Source: Chicago Sunday Tribune
Source type: newspaper
Document type: editorial
Document title: “How Anarchy Should Be Watched”
Author(s): Schuettler, Herman F.
City of publication: Chicago, Illinois
Date of publication: 15 September 1901
Volume number: 60
Issue number: 258
|Schuettler, Herman F. “How Anarchy Should Be Watched.” Chicago Sunday Tribune 15 Sept. 1901 v60n258: part 2, p. 13.|
|anarchism (dealing with); anarchism (personal response).|
|Leon Czolgosz; William McKinley; Justus Schwab; August Spies.|
A photograph of the author accompanies this editorial on the same page.
“By Herman F. Schuettler, Captain of Police.”
How Anarchy Should Be Watched
NOW that anarchy has broken out again in violence striking at the President
of the United States, the question is being agitated as it was after the Haymarket
riots: “How can the Anarchists in their secret societies be watched so that
the authorities can know in advance when they are plotting such crimes and so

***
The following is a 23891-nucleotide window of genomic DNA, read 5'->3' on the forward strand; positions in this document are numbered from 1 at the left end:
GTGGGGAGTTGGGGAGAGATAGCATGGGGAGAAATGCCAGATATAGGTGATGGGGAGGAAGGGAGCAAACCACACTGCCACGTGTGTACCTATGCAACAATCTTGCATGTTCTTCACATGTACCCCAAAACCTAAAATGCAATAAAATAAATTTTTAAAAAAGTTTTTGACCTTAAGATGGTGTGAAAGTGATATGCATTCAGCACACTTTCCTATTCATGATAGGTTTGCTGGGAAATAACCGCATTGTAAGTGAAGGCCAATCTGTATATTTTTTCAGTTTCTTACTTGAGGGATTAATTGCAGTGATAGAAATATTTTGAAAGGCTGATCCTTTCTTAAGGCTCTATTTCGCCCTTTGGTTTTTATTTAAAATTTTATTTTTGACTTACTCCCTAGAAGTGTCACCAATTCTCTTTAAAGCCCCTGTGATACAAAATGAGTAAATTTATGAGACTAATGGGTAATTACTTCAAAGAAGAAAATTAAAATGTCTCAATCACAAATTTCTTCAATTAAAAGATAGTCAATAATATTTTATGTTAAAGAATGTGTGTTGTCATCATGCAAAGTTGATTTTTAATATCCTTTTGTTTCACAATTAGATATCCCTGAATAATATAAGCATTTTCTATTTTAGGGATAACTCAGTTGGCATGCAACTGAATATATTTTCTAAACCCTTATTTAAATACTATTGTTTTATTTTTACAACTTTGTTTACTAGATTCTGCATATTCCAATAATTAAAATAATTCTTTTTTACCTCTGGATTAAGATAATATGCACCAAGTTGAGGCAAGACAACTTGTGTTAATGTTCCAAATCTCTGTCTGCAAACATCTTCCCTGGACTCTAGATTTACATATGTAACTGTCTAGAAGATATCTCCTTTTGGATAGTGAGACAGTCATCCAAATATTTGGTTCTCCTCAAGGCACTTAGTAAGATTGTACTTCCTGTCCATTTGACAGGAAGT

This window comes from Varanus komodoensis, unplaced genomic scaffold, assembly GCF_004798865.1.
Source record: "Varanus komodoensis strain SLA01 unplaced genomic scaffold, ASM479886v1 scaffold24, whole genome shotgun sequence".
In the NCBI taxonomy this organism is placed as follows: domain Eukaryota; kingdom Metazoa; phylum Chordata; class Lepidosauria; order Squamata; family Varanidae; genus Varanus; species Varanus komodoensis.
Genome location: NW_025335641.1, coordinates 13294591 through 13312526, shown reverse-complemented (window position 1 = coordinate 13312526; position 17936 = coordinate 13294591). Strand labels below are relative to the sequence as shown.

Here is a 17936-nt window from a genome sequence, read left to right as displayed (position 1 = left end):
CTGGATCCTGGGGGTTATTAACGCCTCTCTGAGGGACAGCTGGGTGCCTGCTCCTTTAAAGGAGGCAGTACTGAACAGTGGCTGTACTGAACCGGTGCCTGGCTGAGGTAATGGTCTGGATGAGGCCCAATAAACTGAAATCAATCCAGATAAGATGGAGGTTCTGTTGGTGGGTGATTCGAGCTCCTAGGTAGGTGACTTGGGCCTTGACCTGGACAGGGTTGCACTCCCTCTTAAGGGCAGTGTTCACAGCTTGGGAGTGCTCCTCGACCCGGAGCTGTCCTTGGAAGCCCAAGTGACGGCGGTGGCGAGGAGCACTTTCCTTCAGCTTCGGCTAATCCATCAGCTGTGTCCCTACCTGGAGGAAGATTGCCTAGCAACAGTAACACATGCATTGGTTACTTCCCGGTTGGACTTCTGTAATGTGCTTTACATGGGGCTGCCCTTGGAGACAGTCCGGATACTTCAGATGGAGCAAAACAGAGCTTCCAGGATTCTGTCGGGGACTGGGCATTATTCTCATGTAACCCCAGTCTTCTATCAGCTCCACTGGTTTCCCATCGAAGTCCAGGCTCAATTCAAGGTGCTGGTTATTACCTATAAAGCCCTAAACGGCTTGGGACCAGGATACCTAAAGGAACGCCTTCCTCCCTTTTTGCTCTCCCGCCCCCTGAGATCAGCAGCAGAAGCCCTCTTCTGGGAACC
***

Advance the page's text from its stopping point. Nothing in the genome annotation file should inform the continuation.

prevent them?” The following suggestions in this regard are made with a knowledge
of the cult and of the methods of its followers gained in a close surveillance
of them in several years following the uprising of 1886.
In the first place I take it as already conceded by the great majority of readers that some sort of control ought to be exercised over these people. The assassination of Mr. McKinley has shown us too plainly that though they talk of peaceful changes and of philosophical anarchy they are ready at any time to startle the world with most horrible crimes against society. The manner of this control is hard to prescribe, because these people, most of them talking only tongues little understood by educated Americans, are able to conceal their meanings and purposes even when publishing them in their papers. Their meetings are secret and are informal and hard to locate, and they are so suspicious of strangers and spies that whenever any one is among of whom they are not absolutely certain they at once become non-communicative or speak of every day affairs. To have definite knowledge of them it is necessary to maintain a system of espionage which they cannot detect. And this is difficult, because most of them are men of attainment—at least the leaders are—and they are not easily fooled. Yet such a system should be established, and it is my belief that to have it of real benefit it should be established and maintained by the general government and should cover all large towns.